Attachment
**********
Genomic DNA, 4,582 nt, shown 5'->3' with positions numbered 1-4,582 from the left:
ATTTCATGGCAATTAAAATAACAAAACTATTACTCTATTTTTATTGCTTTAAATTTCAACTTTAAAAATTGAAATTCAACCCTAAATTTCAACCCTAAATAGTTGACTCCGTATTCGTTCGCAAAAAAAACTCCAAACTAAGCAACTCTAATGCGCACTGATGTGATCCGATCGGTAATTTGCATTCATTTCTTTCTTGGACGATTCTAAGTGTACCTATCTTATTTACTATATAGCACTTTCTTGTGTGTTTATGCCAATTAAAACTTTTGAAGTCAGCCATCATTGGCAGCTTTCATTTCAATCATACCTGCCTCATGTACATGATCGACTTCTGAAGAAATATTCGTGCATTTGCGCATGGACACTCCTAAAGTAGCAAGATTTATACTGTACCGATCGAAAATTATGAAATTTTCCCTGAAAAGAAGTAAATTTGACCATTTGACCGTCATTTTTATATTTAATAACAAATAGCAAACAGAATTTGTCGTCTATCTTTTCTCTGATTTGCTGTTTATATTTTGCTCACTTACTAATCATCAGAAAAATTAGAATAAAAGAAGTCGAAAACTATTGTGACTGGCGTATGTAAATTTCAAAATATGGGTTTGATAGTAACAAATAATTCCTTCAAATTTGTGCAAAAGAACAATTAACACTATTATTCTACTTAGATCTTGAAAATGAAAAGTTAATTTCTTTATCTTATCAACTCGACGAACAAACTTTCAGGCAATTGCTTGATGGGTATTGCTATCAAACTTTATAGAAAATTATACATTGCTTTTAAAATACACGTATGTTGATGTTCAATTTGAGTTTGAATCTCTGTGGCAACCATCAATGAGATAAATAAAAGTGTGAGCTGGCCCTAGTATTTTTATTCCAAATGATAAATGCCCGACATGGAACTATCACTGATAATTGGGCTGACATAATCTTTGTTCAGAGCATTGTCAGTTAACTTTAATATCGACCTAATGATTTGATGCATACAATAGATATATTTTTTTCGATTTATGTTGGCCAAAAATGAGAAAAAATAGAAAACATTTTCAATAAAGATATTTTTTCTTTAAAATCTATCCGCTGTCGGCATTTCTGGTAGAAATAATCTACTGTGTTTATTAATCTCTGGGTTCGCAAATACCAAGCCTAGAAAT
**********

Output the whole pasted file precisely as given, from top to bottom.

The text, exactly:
Genomic DNA, 4,582 nt, shown 5'->3' with positions numbered 1-4,582 from the left:
ATTTCATGGCAATTAAAATAACAAAACTATTACTCTATTTTTATTGCTTTAAATTTCAACTTTAAAAATTGAAATTCAACCCTAAATTTCAACCCTAAATAGTTGACTCCGTATTCGTTCGCAAAAAAAACTCCAAACTAAGCAACTCTAATGCGCACTGATGTGATCCGATCGGTAATTTGCATTCATTTCTTTCTTGGACGATTCTAAGTGTACCTATCTTATTTACTATATAGCACTTTCTTGTGTGTTTATGCCAATTAAAACTTTTGAAGTCAGCCATCATTGGCAGCTTTCATTTCAATCATACCTGCCTCATGTACATGATCGACTTCTGAAGAAATATTCGTGCATTTGCGCATGGACACTCCTAAAGTAGCAAGATTTATACTGTACCGATCGAAAATTATGAAATTTTCCCTGAAAAGAAGTAAATTTGACCATTTGACCGTCATTTTTATATTTAATAACAAATAGCAAACAGAATTTGTCGTCTATCTTTTCTCTGATTTGCTGTTTATATTTTGCTCACTTACTAATCATCAGAAAAATTAGAATAAAAGAAGTCGAAAACTATTGTGACTGGCGTATGTAAATTTCAAAATATGGGTTTGATAGTAACAAATAATTCCTTCAAATTTGTGCAAAAGAACAATTAACACTATTATTCTACTTAGATCTTGAAAATGAAAAGTTAATTTCTTTATCTTATCAACTCGACGAACAAACTTTCAGGCAATTGCTTGATGGGTATTGCTATCAAACTTTATAGAAAATTATACATTGCTTTTAAAATACACGTATGTTGATGTTCAATTTGAGTTTGAATCTCTGTGGCAACCATCAATGAGATAAATAAAAGTGTGAGCTGGCCCTAGTATTTTTATTCCAAATGATAAATGCCCGACATGGAACTATCACTGATAATTGGGCTGACATAATCTTTGTTCAGAGCATTGTCAGTTAACTTTAATATCGACCTAATGATTTGATGCATACAATAGATATATTTTTTTCGATTTATGTTGGCCAAAAATGAGAAAAAATAGAAAACATTTTCAATAAAGATATTTTTTCTTTAAAATCTATCCGCTGTCGGCATTTCTGGTAGAAATAATCTACTGTGTTTATTAATCTCTGGGTTCGCAAATACCAAGCCTAGAAAT